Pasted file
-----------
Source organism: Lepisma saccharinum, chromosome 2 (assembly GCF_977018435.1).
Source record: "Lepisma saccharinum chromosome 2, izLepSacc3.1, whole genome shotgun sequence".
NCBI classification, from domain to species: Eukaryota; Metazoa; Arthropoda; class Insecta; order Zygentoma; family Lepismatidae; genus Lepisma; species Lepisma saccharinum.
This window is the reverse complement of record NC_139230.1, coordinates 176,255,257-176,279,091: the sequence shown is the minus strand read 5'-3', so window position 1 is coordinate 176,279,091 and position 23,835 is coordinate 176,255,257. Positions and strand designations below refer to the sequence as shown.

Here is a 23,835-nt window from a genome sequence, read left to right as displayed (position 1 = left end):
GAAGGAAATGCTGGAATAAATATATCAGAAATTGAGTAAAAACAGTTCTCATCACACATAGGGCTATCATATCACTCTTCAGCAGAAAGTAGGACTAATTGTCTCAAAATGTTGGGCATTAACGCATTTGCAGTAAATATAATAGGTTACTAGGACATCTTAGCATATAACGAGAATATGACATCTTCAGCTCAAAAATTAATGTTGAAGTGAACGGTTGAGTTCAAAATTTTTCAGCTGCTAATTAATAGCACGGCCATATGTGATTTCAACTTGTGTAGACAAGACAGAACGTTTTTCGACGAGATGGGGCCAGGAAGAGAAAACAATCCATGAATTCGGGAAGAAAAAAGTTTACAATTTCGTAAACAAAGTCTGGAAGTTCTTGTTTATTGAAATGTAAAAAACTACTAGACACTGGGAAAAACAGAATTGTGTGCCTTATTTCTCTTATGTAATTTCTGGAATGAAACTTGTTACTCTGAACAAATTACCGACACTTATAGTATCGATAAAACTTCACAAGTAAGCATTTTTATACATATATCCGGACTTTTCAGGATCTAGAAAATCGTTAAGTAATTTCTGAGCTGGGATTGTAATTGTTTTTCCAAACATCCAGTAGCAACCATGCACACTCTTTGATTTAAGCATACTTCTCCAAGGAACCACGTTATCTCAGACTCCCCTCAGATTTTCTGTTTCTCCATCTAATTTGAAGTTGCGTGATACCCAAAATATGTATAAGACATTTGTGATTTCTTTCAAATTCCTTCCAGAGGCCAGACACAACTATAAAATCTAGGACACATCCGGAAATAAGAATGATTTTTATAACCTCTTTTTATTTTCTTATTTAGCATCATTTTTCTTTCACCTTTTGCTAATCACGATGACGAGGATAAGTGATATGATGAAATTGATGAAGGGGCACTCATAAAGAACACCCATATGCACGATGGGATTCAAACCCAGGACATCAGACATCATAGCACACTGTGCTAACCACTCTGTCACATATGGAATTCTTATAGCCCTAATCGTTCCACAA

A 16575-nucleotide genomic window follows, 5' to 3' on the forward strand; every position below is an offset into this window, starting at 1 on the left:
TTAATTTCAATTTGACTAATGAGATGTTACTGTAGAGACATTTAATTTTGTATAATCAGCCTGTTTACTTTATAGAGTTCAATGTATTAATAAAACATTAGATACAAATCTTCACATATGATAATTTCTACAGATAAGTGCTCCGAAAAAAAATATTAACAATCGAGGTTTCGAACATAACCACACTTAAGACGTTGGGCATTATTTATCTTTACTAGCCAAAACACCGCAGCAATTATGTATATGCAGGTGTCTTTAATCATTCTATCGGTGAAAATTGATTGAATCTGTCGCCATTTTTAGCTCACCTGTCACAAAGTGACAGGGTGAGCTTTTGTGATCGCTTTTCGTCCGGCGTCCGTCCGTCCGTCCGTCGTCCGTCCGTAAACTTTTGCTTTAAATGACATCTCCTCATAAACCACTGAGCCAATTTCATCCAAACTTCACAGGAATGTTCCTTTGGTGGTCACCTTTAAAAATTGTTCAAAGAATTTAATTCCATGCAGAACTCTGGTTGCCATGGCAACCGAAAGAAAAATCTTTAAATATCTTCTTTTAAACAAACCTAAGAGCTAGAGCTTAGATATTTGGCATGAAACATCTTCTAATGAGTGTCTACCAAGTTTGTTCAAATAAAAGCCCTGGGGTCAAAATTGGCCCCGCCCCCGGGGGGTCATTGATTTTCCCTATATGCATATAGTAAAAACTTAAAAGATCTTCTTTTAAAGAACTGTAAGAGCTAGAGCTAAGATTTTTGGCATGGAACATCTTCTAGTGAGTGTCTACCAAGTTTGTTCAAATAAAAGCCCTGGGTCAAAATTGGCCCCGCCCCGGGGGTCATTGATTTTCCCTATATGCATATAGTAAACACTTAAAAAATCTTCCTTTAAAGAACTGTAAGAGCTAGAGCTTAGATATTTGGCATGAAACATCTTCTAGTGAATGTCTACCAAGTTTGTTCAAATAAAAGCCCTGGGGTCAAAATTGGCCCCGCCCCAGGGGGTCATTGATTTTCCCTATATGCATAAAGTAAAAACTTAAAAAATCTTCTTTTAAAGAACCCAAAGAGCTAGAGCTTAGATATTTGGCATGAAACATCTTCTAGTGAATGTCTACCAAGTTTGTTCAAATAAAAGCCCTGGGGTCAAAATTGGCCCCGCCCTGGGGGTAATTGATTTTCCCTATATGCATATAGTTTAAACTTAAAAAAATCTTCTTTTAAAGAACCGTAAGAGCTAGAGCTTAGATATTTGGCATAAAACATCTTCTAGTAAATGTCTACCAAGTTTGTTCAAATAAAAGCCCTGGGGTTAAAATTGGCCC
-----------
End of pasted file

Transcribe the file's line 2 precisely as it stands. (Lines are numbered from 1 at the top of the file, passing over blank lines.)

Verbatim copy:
Source record: "Lepisma saccharinum chromosome 2, izLepSacc3.1, whole genome shotgun sequence".